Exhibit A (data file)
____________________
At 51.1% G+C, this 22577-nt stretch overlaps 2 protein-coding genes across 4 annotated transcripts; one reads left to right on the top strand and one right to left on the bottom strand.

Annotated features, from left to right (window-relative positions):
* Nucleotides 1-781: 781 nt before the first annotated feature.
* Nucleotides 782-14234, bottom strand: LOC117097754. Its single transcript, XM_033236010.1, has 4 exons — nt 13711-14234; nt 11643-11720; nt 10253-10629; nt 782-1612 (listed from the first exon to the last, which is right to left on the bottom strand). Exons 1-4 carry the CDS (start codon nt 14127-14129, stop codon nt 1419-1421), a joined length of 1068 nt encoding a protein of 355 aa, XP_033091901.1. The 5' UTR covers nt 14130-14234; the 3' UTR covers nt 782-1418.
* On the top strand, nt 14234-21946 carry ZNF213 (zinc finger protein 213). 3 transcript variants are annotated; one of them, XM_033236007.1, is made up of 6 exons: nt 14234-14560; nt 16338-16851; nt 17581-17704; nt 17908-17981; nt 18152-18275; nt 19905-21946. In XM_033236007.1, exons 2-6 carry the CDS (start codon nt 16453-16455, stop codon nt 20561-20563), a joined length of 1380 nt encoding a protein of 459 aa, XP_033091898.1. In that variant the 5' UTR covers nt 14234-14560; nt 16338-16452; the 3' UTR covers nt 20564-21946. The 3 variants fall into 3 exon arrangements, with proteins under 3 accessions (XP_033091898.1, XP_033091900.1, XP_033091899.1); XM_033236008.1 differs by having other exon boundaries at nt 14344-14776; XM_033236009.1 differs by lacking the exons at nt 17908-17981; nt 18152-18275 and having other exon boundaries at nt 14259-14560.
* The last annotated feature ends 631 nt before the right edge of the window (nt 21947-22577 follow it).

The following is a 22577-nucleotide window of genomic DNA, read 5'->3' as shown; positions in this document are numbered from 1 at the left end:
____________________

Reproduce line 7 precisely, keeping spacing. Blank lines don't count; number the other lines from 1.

The following is a 22577-nucleotide window of genomic DNA, read 5'->3' as shown; positions in this document are numbered from 1 at the left end: